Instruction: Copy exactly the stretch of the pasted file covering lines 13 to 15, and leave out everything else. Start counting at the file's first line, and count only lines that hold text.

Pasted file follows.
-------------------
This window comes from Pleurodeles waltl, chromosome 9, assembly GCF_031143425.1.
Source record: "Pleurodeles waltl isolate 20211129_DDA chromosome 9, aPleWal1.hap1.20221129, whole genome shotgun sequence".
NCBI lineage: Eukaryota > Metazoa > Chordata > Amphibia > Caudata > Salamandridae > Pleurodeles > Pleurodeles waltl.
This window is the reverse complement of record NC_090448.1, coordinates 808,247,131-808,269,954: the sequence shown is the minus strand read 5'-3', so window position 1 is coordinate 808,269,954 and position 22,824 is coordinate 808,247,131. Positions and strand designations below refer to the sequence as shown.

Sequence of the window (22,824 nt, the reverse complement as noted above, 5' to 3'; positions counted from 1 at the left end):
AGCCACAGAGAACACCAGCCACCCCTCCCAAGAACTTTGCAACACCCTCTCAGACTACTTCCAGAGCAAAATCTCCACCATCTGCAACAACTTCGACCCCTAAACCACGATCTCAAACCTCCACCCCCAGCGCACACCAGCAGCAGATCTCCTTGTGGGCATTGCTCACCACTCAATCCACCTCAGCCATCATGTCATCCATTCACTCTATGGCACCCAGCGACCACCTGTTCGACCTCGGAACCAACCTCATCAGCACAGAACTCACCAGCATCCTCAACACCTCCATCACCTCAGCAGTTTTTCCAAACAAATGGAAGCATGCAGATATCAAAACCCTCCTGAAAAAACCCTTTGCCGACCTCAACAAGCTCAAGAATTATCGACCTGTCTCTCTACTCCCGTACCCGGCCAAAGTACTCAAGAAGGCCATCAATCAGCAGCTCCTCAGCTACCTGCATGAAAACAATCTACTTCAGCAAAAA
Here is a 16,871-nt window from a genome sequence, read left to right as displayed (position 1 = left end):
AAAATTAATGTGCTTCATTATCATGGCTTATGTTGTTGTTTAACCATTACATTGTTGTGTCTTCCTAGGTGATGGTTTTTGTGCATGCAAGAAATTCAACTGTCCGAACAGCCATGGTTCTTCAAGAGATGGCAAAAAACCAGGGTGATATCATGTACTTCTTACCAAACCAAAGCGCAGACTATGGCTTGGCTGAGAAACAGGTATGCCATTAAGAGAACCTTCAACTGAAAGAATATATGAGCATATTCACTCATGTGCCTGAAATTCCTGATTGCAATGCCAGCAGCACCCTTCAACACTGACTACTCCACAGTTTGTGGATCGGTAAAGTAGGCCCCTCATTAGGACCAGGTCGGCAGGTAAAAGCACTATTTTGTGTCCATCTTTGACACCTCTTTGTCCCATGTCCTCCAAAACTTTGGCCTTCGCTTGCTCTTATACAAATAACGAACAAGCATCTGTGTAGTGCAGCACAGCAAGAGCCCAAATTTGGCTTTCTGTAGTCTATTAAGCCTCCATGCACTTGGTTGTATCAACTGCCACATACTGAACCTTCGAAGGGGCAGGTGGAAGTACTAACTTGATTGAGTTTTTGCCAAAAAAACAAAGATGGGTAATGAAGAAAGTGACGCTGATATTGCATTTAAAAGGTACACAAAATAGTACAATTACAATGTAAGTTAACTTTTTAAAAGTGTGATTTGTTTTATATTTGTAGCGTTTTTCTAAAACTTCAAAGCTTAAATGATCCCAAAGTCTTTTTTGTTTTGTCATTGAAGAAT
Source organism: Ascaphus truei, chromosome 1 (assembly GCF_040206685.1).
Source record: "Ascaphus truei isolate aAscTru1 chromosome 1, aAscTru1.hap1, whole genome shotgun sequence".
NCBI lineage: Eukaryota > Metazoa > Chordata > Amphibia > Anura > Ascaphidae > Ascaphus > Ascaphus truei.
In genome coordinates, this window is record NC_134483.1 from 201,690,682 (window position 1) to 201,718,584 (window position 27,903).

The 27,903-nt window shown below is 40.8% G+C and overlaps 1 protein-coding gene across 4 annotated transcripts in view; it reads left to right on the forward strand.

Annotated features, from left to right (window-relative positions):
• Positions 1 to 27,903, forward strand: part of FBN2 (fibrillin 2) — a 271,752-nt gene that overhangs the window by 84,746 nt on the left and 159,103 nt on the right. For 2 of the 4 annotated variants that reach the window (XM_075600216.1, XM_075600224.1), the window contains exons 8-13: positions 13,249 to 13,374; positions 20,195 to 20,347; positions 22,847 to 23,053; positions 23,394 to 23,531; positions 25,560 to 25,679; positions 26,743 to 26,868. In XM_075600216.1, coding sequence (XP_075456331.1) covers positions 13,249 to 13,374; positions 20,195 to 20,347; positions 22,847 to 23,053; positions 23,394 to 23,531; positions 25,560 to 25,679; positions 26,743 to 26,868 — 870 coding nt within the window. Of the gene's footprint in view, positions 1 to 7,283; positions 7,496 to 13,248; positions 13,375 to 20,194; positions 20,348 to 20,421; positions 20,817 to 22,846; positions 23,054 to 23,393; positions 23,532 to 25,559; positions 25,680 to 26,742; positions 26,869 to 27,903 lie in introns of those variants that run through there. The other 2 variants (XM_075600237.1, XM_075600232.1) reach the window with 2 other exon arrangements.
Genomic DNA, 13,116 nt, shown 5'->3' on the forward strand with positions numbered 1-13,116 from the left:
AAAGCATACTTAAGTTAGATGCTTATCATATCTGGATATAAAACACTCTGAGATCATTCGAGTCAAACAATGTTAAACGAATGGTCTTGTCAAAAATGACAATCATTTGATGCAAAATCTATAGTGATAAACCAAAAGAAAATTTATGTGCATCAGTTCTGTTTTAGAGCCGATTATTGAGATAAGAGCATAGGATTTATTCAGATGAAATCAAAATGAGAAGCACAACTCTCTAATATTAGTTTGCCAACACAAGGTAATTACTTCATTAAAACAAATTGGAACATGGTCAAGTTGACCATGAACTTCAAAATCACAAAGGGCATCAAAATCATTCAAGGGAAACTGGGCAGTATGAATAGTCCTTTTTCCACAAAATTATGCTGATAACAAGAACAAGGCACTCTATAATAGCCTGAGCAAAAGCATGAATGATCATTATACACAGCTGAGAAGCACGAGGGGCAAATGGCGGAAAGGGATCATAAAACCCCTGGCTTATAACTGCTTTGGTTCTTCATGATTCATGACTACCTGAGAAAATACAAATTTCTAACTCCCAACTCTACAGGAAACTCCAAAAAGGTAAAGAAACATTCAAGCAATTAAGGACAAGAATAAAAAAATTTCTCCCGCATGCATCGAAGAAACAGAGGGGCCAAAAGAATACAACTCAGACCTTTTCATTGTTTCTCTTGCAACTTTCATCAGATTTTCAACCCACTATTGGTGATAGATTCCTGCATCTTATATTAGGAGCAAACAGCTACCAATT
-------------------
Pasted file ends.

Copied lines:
The 27,903-nt window shown below is 40.8% G+C and overlaps 1 protein-coding gene across 4 annotated transcripts in view; it reads left to right on the forward strand.

Annotated features, from left to right (window-relative positions):
• Positions 1 to 27,903, forward strand: part of FBN2 (fibrillin 2) — a 271,752-nt gene that overhangs the window by 84,746 nt on the left and 159,103 nt on the right. For 2 of the 4 annotated variants that reach the window (XM_075600216.1, XM_075600224.1), the window contains exons 8-13: positions 13,249 to 13,374; positions 20,195 to 20,347; positions 22,847 to 23,053; positions 23,394 to 23,531; positions 25,560 to 25,679; positions 26,743 to 26,868. In XM_075600216.1, coding sequence (XP_075456331.1) covers positions 13,249 to 13,374; positions 20,195 to 20,347; positions 22,847 to 23,053; positions 23,394 to 23,531; positions 25,560 to 25,679; positions 26,743 to 26,868 — 870 coding nt within the window. Of the gene's footprint in view, positions 1 to 7,283; positions 7,496 to 13,248; positions 13,375 to 20,194; positions 20,348 to 20,421; positions 20,817 to 22,846; positions 23,054 to 23,393; positions 23,532 to 25,559; positions 25,680 to 26,742; positions 26,869 to 27,903 lie in introns of those variants that run through there. The other 2 variants (XM_075600237.1, XM_075600232.1) reach the window with 2 other exon arrangements.